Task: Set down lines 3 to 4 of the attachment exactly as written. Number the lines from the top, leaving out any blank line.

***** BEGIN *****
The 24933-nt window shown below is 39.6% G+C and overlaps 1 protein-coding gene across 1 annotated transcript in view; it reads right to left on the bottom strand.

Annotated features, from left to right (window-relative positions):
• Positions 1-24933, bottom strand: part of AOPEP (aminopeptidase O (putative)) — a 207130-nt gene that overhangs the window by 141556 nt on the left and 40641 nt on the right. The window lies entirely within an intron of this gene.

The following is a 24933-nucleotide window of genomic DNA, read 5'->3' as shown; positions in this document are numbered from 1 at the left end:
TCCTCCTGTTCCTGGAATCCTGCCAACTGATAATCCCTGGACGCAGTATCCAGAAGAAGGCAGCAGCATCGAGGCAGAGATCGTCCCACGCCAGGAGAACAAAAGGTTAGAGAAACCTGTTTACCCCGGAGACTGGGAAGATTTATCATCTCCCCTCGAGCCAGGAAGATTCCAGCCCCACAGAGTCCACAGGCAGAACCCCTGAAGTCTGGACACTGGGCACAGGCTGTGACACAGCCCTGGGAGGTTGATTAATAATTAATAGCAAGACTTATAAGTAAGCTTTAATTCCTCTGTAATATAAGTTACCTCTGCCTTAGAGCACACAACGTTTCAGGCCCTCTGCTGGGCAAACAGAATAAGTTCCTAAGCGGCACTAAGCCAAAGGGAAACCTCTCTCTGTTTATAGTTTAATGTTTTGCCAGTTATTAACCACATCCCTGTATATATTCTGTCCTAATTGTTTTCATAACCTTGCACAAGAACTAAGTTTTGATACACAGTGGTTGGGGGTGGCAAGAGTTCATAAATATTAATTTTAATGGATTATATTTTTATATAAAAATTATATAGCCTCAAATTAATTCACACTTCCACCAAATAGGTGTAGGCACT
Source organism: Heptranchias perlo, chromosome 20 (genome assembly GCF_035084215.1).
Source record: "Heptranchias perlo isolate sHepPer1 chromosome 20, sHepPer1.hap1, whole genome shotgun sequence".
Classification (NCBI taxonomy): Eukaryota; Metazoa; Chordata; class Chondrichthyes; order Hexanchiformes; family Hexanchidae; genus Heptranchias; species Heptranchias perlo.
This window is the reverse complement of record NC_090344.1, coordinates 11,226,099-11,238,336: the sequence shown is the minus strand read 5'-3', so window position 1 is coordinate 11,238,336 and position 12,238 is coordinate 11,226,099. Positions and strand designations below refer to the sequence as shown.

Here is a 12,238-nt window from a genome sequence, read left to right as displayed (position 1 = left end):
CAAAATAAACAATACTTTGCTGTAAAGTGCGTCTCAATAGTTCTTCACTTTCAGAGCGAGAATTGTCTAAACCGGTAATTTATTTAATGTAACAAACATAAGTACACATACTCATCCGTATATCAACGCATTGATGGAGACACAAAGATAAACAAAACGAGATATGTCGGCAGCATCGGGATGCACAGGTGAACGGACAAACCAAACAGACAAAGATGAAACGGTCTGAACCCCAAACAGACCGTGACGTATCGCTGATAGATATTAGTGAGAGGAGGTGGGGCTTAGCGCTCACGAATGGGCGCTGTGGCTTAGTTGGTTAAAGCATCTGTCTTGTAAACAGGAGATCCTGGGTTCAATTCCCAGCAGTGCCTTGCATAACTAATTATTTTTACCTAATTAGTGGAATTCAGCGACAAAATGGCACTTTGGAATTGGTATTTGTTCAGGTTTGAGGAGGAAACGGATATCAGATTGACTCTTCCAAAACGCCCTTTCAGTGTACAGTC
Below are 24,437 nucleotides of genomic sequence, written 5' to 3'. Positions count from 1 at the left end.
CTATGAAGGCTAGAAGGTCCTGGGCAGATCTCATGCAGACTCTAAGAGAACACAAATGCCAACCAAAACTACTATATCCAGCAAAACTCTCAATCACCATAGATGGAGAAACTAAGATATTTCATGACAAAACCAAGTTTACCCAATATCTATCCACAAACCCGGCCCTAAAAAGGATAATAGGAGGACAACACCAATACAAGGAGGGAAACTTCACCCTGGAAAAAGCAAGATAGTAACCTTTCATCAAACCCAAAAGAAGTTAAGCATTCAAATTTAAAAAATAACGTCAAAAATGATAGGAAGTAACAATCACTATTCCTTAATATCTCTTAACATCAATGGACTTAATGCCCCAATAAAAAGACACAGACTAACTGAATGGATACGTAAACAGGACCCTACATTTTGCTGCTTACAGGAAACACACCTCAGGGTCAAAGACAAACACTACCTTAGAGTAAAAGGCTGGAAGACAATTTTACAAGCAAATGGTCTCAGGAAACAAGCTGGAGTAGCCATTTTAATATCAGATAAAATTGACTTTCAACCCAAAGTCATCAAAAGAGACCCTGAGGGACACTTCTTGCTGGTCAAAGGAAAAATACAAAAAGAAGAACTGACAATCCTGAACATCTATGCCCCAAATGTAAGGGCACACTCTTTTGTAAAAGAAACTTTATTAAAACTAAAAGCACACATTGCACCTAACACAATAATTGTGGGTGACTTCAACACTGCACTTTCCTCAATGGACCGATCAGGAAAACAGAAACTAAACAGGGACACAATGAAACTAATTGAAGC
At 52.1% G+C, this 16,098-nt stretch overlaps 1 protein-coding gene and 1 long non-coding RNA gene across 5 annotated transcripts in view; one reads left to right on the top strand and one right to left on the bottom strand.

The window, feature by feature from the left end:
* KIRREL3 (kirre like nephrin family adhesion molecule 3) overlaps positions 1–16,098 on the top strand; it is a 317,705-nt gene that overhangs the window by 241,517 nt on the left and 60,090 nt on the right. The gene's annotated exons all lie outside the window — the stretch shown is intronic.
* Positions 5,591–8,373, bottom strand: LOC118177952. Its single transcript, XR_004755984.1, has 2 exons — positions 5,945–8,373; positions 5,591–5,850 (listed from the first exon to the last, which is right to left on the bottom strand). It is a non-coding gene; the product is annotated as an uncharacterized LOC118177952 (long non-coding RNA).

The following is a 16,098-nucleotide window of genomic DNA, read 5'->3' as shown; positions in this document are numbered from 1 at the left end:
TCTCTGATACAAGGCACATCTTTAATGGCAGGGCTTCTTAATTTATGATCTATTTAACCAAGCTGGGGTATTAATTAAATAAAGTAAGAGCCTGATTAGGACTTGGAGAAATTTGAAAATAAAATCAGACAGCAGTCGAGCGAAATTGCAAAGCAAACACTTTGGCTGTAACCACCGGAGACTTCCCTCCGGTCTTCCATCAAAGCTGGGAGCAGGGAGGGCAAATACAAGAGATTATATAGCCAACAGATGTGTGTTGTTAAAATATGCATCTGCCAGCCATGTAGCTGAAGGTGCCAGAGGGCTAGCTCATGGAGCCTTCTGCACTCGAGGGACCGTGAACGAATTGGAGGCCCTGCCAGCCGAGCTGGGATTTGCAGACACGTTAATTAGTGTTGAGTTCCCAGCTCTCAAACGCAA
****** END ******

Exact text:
• Positions 1-24933, bottom strand: part of AOPEP (aminopeptidase O (putative)) — a 207130-nt gene that overhangs the window by 141556 nt on the left and 40641 nt on the right. The window lies entirely within an intron of this gene.

The following is a 24933-nucleotide window of genomic DNA, read 5'->3' as shown; positions in this document are numbered from 1 at the left end: